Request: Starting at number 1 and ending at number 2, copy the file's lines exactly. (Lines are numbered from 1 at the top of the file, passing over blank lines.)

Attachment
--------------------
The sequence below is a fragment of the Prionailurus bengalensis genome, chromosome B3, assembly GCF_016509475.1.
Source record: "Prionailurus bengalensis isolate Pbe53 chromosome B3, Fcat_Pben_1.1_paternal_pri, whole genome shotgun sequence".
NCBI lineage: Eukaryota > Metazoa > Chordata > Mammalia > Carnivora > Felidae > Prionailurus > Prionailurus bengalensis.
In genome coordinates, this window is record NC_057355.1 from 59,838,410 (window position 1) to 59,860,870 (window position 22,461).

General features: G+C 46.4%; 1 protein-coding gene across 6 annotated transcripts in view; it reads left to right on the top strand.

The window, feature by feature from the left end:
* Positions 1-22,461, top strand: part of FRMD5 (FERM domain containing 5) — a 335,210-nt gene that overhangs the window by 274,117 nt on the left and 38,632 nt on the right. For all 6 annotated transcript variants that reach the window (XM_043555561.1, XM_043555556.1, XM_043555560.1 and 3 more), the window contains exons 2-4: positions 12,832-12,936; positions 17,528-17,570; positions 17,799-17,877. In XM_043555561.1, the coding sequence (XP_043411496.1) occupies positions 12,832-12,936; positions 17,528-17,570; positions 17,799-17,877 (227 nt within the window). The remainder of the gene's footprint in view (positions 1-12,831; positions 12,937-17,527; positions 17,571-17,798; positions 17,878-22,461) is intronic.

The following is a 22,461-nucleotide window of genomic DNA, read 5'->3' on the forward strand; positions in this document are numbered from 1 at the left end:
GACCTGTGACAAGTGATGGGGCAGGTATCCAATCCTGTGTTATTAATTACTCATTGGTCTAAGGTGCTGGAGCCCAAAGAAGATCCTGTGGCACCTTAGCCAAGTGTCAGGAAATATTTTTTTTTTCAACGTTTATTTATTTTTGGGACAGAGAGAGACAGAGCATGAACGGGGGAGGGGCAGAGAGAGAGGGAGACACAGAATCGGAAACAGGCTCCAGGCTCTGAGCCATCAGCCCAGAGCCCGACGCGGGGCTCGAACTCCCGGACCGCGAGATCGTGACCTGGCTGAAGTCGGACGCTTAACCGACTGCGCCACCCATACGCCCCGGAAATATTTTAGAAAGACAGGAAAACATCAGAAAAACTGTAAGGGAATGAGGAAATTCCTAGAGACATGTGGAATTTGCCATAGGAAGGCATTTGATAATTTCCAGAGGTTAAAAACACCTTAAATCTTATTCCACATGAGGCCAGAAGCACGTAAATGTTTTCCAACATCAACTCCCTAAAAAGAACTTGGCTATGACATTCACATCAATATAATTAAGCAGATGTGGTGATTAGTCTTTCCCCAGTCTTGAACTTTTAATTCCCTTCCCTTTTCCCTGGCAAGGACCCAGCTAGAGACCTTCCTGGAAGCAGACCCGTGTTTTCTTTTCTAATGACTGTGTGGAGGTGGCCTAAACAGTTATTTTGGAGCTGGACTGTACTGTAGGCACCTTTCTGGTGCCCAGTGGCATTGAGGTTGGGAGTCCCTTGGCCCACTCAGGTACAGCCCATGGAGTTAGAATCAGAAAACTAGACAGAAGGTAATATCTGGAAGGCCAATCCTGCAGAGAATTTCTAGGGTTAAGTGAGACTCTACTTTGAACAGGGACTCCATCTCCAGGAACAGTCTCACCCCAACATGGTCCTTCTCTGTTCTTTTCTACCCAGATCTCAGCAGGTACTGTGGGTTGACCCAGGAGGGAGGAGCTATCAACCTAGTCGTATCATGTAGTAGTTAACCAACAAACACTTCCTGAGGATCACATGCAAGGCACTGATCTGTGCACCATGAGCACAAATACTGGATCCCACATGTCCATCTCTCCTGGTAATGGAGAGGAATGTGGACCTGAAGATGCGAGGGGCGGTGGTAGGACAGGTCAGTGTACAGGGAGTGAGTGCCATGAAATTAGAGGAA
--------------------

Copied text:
The sequence below is a fragment of the Prionailurus bengalensis genome, chromosome B3, assembly GCF_016509475.1.
Source record: "Prionailurus bengalensis isolate Pbe53 chromosome B3, Fcat_Pben_1.1_paternal_pri, whole genome shotgun sequence".